The Nigerian federal government has developed a comprehensive strategic export plan for the African Growth and Opportunity Act (Agoa) to enable manufacturers reap the benefits of the trade act.
Vanguard gathered that the key of the strategic export plan include identification of products and export – ready companies under both the Generalised System of Preference (GSP) and the textile and apparel benefits of Agoa, marketing surveys, promotion, marketing of identified products and companies in the US, as well as review and production of promotional materials.
The strategic plan was developed by the implementation and advisory committee on Agoa in collaboration with a US-based consultant Manchester Trade Limited.
To evolve the strategic export plan, the consultants made nationwide visit to some selected companies in textile, leather/footwear, garment manufacturing and agricultural sectors in the country.
It was also gathered that as a step in developing the apparel industry and government medium term commitment towards the realisation of a targeted US$500mn in non-oil exports to the US by the end of the year, the Nigerian government is said to have approved the establishment of Nigeria Apparel and Footwear Project (NAFP) under the United States-Nigerian Development Institute (US-NDI).The overall scope and strategy for this project is to bring the manufacturing facilities, workforce, and supporting infrastructure of the initial seven selected apparel and three footwear companies up to international standard so that Nigeria will be able to produce goods that can compete successfully in the American market on the bases of price, quality and timeliness of delivery.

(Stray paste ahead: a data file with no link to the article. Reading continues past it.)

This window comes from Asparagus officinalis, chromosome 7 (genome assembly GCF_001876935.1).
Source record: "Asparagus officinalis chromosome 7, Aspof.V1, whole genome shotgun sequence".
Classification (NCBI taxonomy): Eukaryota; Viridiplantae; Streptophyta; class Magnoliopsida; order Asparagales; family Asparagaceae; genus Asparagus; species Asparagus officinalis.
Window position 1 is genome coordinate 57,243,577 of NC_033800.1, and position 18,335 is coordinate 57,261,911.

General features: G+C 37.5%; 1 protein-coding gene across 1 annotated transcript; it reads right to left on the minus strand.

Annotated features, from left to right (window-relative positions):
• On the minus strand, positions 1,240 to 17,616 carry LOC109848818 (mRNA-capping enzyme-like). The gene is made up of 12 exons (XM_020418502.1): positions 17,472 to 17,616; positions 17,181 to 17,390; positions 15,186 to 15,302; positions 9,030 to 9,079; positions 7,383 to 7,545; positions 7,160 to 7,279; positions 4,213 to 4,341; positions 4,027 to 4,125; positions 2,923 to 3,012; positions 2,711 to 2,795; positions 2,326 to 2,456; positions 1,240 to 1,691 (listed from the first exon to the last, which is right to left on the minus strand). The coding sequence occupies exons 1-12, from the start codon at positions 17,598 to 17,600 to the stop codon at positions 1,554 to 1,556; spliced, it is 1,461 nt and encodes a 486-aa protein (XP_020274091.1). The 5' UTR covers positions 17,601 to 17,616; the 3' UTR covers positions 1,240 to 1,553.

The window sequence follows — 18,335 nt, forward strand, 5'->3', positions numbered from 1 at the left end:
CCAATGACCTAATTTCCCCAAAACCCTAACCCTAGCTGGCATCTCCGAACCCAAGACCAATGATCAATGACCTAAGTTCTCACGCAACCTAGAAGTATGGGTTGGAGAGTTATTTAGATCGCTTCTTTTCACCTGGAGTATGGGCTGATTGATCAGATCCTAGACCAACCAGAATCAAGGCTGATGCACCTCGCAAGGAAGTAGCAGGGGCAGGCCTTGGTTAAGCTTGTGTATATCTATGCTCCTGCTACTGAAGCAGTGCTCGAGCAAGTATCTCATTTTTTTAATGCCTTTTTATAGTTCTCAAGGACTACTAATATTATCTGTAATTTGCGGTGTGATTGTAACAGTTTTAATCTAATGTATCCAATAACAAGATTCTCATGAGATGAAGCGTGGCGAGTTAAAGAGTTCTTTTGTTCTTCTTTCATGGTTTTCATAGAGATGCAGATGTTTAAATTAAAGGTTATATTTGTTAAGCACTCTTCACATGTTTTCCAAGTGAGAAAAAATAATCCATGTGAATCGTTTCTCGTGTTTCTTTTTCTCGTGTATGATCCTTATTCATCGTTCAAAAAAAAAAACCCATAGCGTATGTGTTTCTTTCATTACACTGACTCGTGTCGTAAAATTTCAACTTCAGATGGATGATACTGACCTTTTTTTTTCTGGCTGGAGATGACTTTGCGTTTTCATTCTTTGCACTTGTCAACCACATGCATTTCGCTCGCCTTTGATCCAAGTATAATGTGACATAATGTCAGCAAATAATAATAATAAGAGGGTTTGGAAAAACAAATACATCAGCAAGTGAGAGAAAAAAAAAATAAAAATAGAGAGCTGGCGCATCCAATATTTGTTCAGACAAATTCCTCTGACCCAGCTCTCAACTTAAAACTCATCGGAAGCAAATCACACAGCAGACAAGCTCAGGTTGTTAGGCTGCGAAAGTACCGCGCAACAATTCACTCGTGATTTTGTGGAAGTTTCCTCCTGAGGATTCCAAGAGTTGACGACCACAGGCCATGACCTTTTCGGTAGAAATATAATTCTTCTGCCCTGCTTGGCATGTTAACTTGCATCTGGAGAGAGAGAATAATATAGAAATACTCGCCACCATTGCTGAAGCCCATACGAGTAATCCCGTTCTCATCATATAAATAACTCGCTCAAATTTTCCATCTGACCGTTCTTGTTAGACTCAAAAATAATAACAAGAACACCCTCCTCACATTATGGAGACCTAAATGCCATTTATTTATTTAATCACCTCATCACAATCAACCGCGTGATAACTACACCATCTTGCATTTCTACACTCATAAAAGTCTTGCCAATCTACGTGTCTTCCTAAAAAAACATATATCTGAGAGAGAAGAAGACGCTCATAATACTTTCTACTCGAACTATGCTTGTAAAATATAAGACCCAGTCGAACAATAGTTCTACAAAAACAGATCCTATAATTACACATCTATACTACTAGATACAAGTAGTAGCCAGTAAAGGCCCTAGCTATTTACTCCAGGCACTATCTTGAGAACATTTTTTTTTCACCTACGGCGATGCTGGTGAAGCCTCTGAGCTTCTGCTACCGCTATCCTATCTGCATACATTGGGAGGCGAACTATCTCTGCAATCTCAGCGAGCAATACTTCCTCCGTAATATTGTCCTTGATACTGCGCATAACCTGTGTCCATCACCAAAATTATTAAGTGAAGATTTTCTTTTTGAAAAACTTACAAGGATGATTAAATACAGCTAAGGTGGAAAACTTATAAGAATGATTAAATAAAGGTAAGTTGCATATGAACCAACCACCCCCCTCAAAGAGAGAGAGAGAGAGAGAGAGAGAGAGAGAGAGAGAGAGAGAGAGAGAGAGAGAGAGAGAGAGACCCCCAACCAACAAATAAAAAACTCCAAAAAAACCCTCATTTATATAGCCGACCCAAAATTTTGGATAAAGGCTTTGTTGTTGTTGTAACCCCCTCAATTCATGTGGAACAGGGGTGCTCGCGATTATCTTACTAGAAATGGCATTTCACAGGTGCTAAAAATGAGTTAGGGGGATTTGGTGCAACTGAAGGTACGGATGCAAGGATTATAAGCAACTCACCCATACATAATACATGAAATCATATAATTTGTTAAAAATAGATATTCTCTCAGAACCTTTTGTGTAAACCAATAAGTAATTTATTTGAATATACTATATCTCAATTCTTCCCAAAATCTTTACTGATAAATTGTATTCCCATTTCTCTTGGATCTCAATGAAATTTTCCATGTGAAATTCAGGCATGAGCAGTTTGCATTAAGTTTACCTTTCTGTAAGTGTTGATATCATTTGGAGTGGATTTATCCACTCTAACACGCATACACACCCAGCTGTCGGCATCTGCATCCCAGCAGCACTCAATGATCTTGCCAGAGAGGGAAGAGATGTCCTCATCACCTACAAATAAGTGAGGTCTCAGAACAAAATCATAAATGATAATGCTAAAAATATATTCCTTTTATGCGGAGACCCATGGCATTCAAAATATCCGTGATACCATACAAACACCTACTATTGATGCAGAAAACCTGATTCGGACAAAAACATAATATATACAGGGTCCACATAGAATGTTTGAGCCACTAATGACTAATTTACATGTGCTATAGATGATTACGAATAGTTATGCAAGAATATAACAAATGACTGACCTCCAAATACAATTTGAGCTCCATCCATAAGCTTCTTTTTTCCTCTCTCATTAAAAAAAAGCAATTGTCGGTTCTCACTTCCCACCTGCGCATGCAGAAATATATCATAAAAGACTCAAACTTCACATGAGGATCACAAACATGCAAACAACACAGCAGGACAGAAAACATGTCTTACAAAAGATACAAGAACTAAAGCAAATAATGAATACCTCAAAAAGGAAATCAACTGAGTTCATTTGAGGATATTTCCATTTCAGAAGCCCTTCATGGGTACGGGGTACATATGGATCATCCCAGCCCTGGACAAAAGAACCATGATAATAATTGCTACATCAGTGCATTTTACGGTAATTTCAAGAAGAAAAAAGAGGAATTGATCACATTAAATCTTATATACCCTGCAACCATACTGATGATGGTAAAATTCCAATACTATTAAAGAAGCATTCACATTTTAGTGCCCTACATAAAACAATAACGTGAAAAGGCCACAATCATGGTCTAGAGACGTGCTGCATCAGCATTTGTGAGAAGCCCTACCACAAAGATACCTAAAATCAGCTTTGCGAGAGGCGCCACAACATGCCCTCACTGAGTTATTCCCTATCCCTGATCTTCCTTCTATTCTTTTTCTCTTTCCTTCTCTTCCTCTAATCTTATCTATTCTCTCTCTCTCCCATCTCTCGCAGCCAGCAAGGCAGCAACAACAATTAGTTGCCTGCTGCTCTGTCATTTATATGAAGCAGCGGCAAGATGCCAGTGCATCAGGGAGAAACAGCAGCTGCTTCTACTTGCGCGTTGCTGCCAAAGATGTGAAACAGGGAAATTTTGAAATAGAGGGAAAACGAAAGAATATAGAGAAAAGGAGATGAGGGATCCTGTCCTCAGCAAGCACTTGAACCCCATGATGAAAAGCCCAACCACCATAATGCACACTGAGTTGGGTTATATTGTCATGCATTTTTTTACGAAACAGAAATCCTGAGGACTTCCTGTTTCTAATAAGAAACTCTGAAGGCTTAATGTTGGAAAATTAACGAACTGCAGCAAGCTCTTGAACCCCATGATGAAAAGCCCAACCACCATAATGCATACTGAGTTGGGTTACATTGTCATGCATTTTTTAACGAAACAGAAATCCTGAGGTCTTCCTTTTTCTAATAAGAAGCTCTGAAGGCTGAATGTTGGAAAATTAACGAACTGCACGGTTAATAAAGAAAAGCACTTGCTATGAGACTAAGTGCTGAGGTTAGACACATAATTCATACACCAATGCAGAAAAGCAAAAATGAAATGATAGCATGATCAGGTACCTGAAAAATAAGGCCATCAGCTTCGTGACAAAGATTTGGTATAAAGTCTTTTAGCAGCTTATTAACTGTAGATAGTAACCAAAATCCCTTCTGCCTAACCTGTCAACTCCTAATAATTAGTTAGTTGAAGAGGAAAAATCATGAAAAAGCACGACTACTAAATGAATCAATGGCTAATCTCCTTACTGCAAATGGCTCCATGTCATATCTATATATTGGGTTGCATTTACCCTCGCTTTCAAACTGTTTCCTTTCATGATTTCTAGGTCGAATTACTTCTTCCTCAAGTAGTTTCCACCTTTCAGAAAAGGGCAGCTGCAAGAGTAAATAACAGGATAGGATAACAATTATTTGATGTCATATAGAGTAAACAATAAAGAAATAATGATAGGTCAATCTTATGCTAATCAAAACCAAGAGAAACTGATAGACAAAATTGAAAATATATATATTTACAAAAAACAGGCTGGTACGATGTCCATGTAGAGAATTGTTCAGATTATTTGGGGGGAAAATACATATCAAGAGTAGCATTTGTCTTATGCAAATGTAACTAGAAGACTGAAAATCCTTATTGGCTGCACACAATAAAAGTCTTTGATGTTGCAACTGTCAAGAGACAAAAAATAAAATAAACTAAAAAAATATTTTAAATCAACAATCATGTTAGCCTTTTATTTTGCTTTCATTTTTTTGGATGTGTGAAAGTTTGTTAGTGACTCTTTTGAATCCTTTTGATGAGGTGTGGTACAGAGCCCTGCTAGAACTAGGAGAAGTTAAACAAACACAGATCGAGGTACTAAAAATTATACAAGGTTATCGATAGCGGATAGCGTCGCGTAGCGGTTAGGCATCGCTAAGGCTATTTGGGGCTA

To encourage active participation of the private sector, the federal government organized and funded special trade delegation to the
Government has further created an enabling environment for the local industries to thrive through restrictive measures to check dumping of imported items, especially textiles, which are sold at prices below the actual cost of production. It is envisaged that these measures would allow for optimum capacity utilization of our companies thereby generating more jobs. The United States Agency for International Development (USAid) has also conducted a survey on Export Opportunities for Nigerian Manufacturers in textile-based sewn products. The report which is very comprehensive would serve as a good guide for formulation of business plans for those interested in garment manufacturing.
Although Nigeria is yet to have an effective visa system under the Agoa textile and apparel provisions, it is hoped that the visa arrangement would be effected as soon as the National Assembly harmonises and passes the relevant bill on penalties for illegal transhipment and the visa system.